B.C makes changes to the Mental Health Act to help youth suffering from substance use
A hospital bed (Vista stock photo)
The provincial government is taking steps to help those under the age of 19 experiencing severe problematic substance use.
Today, B.C announced some changes to the Mental Health Act that is aimed at supporting the care and observation of youth while recovering from an overdose.
The changes state that those suffering from severe drug problems who are admitted to a hospital following an overdose can be admitted to stabilization care.
That care would last up to 48 hours or until their decision-making capacity is restored, for a maximum of seven days.
The province says this short-term emergency care will be provided at hospitals throughout the province where a designated psychiatric unit or observation unit exists.
Following the stabilization care, that youth will then be connected to supports and services in their local community.
Based on the expert advice of the BC Children’s Hospital and other renowned child and youth advocates, the changes will enable hospitals to keep youth safe immediately following an overdose.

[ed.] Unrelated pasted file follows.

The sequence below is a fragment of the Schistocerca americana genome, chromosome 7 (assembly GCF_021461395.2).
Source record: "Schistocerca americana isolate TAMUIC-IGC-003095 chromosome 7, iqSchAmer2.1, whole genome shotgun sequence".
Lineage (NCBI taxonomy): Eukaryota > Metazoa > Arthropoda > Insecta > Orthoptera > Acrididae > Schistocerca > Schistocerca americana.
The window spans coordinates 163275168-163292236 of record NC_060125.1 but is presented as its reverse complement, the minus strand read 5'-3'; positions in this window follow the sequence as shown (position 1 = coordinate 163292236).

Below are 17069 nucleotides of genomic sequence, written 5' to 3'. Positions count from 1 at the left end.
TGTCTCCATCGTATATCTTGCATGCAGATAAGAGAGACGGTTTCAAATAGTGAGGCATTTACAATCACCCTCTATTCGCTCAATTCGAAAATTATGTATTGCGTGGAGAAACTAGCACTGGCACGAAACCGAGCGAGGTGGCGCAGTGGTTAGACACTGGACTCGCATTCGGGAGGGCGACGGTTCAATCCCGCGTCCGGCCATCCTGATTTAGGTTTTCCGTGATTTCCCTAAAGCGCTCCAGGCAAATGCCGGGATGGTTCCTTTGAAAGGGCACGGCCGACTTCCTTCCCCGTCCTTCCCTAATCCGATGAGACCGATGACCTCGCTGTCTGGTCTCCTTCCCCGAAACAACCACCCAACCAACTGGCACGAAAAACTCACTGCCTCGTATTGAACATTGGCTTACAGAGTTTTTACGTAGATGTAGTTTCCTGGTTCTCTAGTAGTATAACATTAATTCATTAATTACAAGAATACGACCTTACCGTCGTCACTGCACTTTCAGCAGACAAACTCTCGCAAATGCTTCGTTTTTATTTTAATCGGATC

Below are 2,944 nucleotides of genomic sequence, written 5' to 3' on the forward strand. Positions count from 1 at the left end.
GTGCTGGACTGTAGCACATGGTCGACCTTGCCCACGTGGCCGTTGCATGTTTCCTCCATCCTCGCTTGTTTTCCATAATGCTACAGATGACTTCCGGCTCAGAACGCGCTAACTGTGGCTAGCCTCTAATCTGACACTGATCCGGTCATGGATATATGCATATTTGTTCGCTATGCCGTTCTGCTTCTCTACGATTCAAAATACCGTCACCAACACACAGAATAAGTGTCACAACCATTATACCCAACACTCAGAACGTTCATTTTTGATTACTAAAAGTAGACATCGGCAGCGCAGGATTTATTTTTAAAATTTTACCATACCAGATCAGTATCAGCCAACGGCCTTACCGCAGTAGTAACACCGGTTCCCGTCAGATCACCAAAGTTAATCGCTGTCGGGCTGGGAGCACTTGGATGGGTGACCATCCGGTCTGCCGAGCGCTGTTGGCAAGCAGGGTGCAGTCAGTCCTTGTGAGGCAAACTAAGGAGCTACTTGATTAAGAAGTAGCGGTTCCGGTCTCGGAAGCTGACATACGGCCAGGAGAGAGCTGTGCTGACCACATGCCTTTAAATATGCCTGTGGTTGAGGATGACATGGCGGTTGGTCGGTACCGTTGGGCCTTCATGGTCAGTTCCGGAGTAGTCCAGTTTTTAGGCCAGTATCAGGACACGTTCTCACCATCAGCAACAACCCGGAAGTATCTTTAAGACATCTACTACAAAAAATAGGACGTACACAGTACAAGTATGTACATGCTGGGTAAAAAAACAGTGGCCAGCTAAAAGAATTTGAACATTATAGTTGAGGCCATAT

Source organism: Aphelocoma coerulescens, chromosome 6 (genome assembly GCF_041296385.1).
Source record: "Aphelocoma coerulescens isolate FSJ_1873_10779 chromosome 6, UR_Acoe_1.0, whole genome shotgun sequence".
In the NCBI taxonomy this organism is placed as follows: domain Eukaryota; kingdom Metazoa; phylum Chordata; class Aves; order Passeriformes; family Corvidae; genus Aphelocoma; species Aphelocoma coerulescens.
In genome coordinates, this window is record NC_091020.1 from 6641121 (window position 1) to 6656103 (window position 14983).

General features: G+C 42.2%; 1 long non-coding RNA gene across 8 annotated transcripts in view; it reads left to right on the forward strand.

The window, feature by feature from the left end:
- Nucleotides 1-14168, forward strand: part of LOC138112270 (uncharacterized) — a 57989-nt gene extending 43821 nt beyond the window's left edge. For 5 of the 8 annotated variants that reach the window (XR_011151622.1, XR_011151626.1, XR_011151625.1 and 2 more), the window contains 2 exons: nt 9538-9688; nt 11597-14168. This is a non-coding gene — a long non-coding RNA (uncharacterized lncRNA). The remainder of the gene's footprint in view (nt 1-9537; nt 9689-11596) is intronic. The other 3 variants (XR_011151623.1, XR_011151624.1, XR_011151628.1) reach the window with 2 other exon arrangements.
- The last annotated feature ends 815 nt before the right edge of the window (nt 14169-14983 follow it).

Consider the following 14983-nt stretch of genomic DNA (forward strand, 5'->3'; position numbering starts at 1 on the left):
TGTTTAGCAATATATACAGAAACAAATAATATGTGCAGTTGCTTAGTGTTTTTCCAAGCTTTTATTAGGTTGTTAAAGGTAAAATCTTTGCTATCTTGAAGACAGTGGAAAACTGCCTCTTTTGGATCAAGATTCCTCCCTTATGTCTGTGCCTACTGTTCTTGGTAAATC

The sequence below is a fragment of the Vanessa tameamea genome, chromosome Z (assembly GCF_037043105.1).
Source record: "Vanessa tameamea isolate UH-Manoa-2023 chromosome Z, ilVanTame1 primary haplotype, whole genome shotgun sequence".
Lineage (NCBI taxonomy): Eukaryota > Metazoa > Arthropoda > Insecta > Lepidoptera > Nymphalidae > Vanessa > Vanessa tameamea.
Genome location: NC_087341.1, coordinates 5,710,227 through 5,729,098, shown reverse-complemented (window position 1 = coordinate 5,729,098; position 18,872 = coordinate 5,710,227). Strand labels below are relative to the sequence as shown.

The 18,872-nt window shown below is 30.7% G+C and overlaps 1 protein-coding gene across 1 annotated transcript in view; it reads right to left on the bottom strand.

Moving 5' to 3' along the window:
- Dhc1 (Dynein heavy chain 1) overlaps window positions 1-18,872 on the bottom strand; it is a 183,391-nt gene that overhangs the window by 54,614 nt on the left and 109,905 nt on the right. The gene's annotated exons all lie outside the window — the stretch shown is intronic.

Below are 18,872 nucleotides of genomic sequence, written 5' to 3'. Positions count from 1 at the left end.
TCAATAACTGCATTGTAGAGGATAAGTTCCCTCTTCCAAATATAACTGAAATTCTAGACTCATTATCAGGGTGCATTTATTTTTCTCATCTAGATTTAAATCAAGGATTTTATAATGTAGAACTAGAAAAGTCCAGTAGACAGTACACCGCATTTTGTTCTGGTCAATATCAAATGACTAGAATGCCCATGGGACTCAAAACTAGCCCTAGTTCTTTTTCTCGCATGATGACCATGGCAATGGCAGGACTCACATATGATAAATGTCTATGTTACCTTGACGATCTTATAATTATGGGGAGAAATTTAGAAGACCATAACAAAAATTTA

“This is a new and much-needed tool in our toolbox to help youth with severe substance use challenges and their families,” said Judy Darcy, Minister of Mental Health and Addictions.
“Experts are telling us this emergency measure is vital to ensure the immediate safety of young people in crisis. We are taking that advice and we are enabling hospitals to extend the care they are most vulnerable and ensuring they are connected with community-based services so they can continue to receive support closer to home.”
To learn more about the changes to the Mental Health Act, visit the Government of British Columbia’s website.